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Northampton, Mass., Tries To Crack Down On School Bus Scofflaws

A public service announcement in Northampton, Mass., urges drivers not to pass stopped school buses.
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A public service announcement in Northampton, Mass., urges drivers not to pass stopped school buses.

A western Massachusetts town is going all out to support state legislation that would identify drivers who fail to stop for school buses.

Community members worked with the Northampton police department on a public service announcement, in which children pretend to be drivers giving excuses to an officer for going around a stopped school bus.

Northampton City Councilor Gina-Louise Sciarra, who helped write the screenplay, is pushing for state legislation that would allow cameras on school buses to identify illegally passing cars.

The cameras are allowed in at least 15 states, including Connecticut and Rhode Island, according to research from the National Conference of State Legislatures.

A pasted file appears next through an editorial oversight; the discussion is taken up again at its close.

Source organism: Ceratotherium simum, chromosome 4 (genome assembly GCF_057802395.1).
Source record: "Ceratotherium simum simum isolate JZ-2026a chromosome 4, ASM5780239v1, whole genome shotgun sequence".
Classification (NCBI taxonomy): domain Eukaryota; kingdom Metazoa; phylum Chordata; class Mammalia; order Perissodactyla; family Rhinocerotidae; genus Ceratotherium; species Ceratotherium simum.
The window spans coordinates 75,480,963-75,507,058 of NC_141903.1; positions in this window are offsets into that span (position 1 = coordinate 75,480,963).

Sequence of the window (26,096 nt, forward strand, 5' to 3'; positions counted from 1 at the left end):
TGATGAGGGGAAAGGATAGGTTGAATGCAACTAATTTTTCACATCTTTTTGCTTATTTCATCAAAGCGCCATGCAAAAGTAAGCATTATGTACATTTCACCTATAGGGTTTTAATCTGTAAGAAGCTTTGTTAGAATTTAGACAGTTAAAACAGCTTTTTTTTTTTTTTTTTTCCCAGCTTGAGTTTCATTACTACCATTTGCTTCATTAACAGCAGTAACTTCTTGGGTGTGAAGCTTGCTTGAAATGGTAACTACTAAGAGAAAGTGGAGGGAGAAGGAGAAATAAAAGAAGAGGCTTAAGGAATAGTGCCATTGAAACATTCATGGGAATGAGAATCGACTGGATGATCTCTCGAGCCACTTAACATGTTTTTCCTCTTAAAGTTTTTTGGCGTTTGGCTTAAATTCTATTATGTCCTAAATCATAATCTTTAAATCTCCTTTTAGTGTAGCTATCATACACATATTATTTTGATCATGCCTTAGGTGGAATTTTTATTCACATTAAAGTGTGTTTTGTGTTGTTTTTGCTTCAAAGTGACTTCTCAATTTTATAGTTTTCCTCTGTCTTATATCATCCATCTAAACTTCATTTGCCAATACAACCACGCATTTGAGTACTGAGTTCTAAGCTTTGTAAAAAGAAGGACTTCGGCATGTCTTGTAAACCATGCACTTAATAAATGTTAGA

"It's really just capturing the license plate of the car," Sciarra said. "And you will only capture that license plate if they have broken the law and gone around a stopped school bus."

Sciarra said this effort started after a student was swiped -- but not badly hurt -- by a passing car while getting off the bus.

Correction: A previous version of this story misspelled Gina-Louise Sciarra's name.

Karen is a radio and print journalist who focuses on health care, mental health, children’s issues, and other topics about the human condition. She has been a full-time radio reporter for NEPM since 1998. Her features and documentaries have won a number of national awards, including the National Edward R. Murrow Award, Public Radio News Directors, Inc. (PRNDI) Award, Third Coast Audio Festival Award, and the Daniel Schorr Journalism Prize.
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